Governments and news organizations used satellites in orbit run by private businesses to explain Russia’s invasion of Ukraine. Players in this sector are looking to expand their businesses by offering analytics solutions that extract patterns and insights from raw data as well as imagery with the momentum from these operations.
The National Geospatial-Intelligence Agency, which last year announced a $29 million procurement of data analytics services over five years, is the primary client for these services. According to David Gauthier, NGA’s Commercial and Business Operations Group director, the agency plans to increase buys as businesses develop new products.
In the past, the government has relied on its own analysts to extract information from images. However, Gauthier said on September 15 at the Intelligence & National Security Summit hosted at National Harbor, Maryland, that NGA has a rising desire for novel forms of analytics services provided by the private sector.
The monitoring functions carried out by tiny satellites that take repeated picture grabs at predetermined intervals are of interest. The regular, automatic collecting, together with the analysis carried out using artificial intelligence and machine learning tools, aid in detecting patterns and tracking change.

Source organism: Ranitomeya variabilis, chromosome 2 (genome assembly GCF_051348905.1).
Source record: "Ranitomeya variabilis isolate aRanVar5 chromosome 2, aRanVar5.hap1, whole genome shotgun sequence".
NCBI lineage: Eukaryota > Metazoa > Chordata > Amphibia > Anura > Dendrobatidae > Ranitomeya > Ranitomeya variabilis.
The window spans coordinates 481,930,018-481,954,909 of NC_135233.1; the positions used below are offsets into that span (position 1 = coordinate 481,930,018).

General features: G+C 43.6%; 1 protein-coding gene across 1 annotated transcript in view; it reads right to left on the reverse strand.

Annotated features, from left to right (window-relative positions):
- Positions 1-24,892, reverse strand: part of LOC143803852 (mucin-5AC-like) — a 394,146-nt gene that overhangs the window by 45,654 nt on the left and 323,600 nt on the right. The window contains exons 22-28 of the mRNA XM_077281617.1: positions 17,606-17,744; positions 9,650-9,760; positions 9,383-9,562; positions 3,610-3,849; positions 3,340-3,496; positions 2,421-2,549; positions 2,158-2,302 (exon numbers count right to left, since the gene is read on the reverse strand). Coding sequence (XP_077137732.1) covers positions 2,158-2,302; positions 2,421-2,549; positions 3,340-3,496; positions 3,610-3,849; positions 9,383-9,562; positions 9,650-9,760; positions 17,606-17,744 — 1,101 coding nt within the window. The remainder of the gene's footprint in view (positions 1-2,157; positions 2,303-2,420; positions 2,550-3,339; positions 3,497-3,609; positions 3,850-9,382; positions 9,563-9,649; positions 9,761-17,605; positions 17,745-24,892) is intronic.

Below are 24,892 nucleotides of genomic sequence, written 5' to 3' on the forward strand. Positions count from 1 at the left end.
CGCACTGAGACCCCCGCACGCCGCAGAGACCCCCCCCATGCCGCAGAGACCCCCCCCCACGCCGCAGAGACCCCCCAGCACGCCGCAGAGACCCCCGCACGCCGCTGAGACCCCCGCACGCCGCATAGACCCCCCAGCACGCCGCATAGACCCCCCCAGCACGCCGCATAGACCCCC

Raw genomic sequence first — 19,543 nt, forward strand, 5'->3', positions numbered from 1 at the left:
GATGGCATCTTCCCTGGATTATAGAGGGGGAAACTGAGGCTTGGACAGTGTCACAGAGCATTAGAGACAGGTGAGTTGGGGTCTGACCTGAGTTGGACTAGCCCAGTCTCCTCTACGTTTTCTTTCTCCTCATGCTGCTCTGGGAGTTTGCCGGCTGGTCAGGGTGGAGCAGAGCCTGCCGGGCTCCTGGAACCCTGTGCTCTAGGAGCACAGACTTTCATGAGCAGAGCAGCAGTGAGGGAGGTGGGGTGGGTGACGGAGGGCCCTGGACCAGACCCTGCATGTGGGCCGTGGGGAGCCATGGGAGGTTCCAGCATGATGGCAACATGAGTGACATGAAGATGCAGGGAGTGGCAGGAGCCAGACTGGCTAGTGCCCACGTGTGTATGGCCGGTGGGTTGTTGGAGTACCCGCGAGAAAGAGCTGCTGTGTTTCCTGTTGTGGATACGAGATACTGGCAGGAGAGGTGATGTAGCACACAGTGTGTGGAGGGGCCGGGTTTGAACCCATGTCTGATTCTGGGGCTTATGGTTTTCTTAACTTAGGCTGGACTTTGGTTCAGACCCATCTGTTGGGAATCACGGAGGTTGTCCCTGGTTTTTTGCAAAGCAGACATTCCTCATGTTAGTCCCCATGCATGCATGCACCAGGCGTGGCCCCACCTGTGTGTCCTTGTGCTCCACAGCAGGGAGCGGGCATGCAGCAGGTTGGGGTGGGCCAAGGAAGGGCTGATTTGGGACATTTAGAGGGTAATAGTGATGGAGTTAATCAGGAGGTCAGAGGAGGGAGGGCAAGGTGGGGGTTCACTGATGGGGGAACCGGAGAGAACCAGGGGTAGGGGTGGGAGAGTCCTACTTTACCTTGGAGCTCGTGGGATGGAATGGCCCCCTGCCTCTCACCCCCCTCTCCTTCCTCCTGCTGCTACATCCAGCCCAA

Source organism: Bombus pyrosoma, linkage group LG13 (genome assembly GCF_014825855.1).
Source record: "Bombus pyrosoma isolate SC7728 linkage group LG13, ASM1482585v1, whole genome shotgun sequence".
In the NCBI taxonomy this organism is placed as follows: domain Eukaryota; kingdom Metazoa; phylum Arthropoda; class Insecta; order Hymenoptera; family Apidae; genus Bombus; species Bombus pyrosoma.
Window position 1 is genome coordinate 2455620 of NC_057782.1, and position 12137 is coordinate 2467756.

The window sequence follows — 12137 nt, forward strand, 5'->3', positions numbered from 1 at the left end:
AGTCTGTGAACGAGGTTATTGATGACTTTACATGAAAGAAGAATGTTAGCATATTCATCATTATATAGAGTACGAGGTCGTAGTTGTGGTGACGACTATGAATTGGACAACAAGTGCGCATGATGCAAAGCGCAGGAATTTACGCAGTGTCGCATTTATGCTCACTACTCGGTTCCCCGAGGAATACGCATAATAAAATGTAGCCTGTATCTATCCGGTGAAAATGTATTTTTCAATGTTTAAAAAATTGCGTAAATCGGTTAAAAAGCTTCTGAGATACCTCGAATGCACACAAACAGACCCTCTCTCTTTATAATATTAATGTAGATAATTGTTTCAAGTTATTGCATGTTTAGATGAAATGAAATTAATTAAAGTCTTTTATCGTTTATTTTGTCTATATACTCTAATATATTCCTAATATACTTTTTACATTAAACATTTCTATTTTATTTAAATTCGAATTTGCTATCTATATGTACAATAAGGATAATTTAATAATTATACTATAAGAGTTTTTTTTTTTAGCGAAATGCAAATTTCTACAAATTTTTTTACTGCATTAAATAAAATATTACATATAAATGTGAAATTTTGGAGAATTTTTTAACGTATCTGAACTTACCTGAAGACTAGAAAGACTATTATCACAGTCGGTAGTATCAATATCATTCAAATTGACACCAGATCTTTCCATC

The industry can do this at a fast pace, Gauthier said. “It reduces the latency for us, it reduces the barriers to operational use and integration into our workflows.”
Gauthier said NGA is using commercial services, for example, to monitor global economic trends. “We’re buying automated detections that tell us things about infrastructure, roads, rails, building damage,” he said. “We’re buying automated detection to tell us about objects, cars, ships, and aircraft.”
According to him, the data sheds light on matters like illicit fishing, GPS interference, and the flow of methane gas that have an impact on both national security and the economy.
Some of the most recent contracts from NGA for economic surveillance have gone to the Earth monitoring and satellite image business BlackSky. BlackSky said on September 19 that the firm received orders for a total of $13.8 million during the previous year.
“These awards underscore the growing demand for commercial real-time, AI-driven monitoring services that reveal economic activity at manufacturing hubs, major maritime ports and airports around the world,” BlackSky said in a statement.